Why did John Madden buy 725 Rugby Road? Because his recently separated sister, Mary McTernan, and her two daughters – Catherine and Cecilia – needed help. The McTernan family moved to Cobble Hill from Bethlehem at the turn of the century and were still living in a brownstone apartment at 301 Clinton Street as of the 1920 Census. Soon thereafter Mary and Michael McTernan (who was frequently unemployed and provided five  different birthdates to Census takers) went their separate ways.

 

It was at this time that John Madden’s largesse 

1929: Mary Madden McTernan
enabled his sister to escape with her daughters to 725 Rugby Road. Mary died there on September 7, 1929, and the death certificate listed her as a widow when in fact her husband would live in a Cypress Hills apartment until his death in 1948. Two months after Mary’s passing, John took gravely ill himself with pneumonia in the Pennsylvania Hotel and died of a heart attack while being cared for by his nieces. The McTernan sisters claimed to the press covering his funeral at St. Patrick’s Cathedral that he died of a broken heart over the loss of their mother Mary.

1930 Census Showing McTernan At Bottom of Page

At his passing John’s estate was valued at nearly $10 million. According to some old papers dating to the 1930s found in the Cuffs’ basement, Catherine appeared to be the recipient of a trust fund which paid her $5,000 annually – which would be about $85,000 today. In fact, John Madden’s will, filed for probate in Lexington, Kentucky in January 1931, provided a trust of $125,000 for Catherine and Cecilia.

 

1931 Tax Return Calculation
Catherine was never employed, but “Cecile,” as she preferred to be called, a graduate of Mount St. Vincent College in Westchester, worked most of her life as a public school teacher in Brooklyn grammar schools. But it was obvious the McTernans were loaded. During Easter and Summer breaks in 1931 and 1932, Catherine & Cecilia took Caribbean (Bermuda & Cuba) and European cruises, registering at the Brooklyn Eagle’s “Paris Bureau” each year. In November 1933, the sisters took a month long cruise to Hawaii via San Francisco. The following August they took a trans-Atlantic cruise, returning from Genoa, Italy. Another trip, to Greece, ensued in 1935. And the following Spring they visited their rich uncle in Kentucky.


1940 Census Showing McTernan Sisters at 725 Rugby (Lines 56-57)
 

By the 1940 Census, as a result of the Great Depression, the value of the McTernans’ house had nosedived to  $14,500 from its 1930-estimated value of $21,000. And Cecile continued to teach, earning $3,390 for the 40 weeks she worked in 1939. It should also be noted that the McTernan sisters were very generous souls. They contributed annually to Cecile’s alma mater and to Our Lady of Refuge Church on Ocean Avenue, hosting semi-annual fund raising events as well. They were also socially active in Breezy Point where they rented a cabana for many years.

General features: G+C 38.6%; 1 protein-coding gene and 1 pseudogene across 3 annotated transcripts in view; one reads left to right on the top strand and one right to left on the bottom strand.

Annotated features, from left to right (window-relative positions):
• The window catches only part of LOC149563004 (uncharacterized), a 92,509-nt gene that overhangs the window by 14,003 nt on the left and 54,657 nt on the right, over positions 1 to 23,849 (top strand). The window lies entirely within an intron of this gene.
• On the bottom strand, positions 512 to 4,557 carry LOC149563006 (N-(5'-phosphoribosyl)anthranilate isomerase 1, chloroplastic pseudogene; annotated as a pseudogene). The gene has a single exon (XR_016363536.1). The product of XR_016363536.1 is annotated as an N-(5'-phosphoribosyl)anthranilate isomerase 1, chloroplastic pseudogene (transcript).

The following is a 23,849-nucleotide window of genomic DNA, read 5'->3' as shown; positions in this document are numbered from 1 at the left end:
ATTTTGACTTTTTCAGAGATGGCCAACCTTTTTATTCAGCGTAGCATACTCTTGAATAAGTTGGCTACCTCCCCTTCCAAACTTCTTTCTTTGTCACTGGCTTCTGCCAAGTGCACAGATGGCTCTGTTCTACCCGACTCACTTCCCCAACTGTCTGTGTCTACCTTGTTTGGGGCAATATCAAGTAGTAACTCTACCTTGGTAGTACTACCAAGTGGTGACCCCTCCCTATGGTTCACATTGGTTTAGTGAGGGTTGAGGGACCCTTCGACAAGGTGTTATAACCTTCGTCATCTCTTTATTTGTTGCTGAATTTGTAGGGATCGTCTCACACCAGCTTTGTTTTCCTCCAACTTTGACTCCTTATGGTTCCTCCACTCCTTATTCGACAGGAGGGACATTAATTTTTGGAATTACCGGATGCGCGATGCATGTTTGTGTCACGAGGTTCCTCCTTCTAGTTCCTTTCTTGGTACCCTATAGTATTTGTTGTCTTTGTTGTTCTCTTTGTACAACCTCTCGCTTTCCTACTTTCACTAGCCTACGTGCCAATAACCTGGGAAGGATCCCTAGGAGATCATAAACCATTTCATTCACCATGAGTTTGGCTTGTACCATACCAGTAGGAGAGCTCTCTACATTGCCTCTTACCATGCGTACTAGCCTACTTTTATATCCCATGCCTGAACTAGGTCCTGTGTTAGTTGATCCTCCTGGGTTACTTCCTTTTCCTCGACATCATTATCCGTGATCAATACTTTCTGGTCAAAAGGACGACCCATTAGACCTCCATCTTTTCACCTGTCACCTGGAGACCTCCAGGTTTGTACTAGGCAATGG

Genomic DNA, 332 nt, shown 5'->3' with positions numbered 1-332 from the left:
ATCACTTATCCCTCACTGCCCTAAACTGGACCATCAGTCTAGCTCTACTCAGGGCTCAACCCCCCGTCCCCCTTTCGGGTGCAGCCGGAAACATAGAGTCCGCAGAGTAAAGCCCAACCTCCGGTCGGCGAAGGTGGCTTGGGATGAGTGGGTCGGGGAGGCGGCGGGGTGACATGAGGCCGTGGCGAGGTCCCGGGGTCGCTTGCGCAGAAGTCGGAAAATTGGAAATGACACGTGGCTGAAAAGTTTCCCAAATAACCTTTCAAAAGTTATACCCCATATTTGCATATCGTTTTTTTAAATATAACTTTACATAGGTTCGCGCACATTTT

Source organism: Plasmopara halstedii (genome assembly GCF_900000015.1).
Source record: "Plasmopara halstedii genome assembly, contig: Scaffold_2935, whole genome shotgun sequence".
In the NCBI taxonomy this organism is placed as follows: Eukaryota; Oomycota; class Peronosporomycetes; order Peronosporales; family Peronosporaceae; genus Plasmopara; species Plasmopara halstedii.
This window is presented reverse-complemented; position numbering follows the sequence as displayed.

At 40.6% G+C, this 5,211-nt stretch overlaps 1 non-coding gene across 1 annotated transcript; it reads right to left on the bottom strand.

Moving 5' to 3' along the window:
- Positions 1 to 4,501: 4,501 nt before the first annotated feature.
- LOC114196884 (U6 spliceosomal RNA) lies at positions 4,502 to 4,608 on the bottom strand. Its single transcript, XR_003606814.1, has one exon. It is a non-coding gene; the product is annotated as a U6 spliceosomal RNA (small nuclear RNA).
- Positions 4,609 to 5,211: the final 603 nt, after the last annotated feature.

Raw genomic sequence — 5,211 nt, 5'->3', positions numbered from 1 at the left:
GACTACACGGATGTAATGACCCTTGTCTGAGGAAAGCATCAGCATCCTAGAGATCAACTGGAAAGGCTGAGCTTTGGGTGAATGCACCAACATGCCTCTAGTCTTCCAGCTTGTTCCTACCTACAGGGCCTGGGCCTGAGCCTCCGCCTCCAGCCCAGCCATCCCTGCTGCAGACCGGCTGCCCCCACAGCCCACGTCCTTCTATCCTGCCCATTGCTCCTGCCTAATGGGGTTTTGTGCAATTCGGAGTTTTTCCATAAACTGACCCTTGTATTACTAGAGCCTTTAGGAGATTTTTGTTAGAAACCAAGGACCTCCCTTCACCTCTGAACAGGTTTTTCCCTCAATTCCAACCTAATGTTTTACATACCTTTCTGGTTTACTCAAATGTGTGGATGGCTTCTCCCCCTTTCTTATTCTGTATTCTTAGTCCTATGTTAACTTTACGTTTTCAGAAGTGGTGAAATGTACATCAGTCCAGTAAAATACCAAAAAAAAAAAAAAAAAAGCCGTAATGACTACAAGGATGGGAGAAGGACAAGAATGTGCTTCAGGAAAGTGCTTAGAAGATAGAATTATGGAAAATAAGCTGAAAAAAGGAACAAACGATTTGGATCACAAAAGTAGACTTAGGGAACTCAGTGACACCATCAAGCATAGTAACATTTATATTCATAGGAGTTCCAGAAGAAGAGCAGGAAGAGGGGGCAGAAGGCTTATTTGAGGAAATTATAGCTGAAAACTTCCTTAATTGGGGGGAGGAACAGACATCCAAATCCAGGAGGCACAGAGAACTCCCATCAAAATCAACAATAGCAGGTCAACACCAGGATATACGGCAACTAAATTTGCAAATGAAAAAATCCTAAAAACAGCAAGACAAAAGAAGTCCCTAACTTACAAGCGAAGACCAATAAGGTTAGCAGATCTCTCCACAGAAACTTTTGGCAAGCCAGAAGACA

1935 Ship Manifest: McTernans Returning from Genoa to NYC 


On April 1, 1980, Cecile McTernan died, and come the new year, Catherine sold the house to Walter & Marilyn for $61,500. The Cuffs were then residing with their newborn son Justin (now a pathologist in San Francisco), in a brownstone investment property they owned on Lincoln Place in Park Slope. Their daughter Andrea (now a nurse practitioner in the Arizona Navajo Nation), would arrive shortly thereafter. At the time, Walter, who had been teaching in East New York for 15 years, was attending Brooklyn Law School at night. He would start his new legal career the next year, while Marilyn, a Midwood native and an administrator at a Montessori School, would soon embark on a life in nursing.






 Then in 1985 the ghost of John Madden descended on the Cuffs. Apparently the title search five years earlier had failed to find the 1920s document naming Madden as a beneficial owner of the McTernans’ home. A lawsuit ensued demanding reparations for the gazillionaire’s estate. Oy vey! Thankfully, Walter’s law firm was steeped in realty law and sanity prevailed. If nothing else the episode explained why the McTernans’ upstairs bedroom was covered with wallpaper featuring lots of horses.

 

Looking back, the Cuffs’ best memories of life in West Midwood revolve around neighbors. Many have come and gone since 1981, but the latest crop suits the Cuffs just fine. Marilyn recalled the support they received during and after the August storm, noting as just one example how Anthony Finkel instantly responded, placing a tarp over their porch that prevented water damage. “There are so many people living here who care and are helping others,” said Marilyn. “We were so fortunate to raise our children here,” echoed Walter.

 


Indeed the rest of us have been equally as fortunate to count the Cuffs as our neighbors, friends,    and comedic reliefs – while America has benefited from their children’s lives of service.  

 

1983: 725 Rugby Road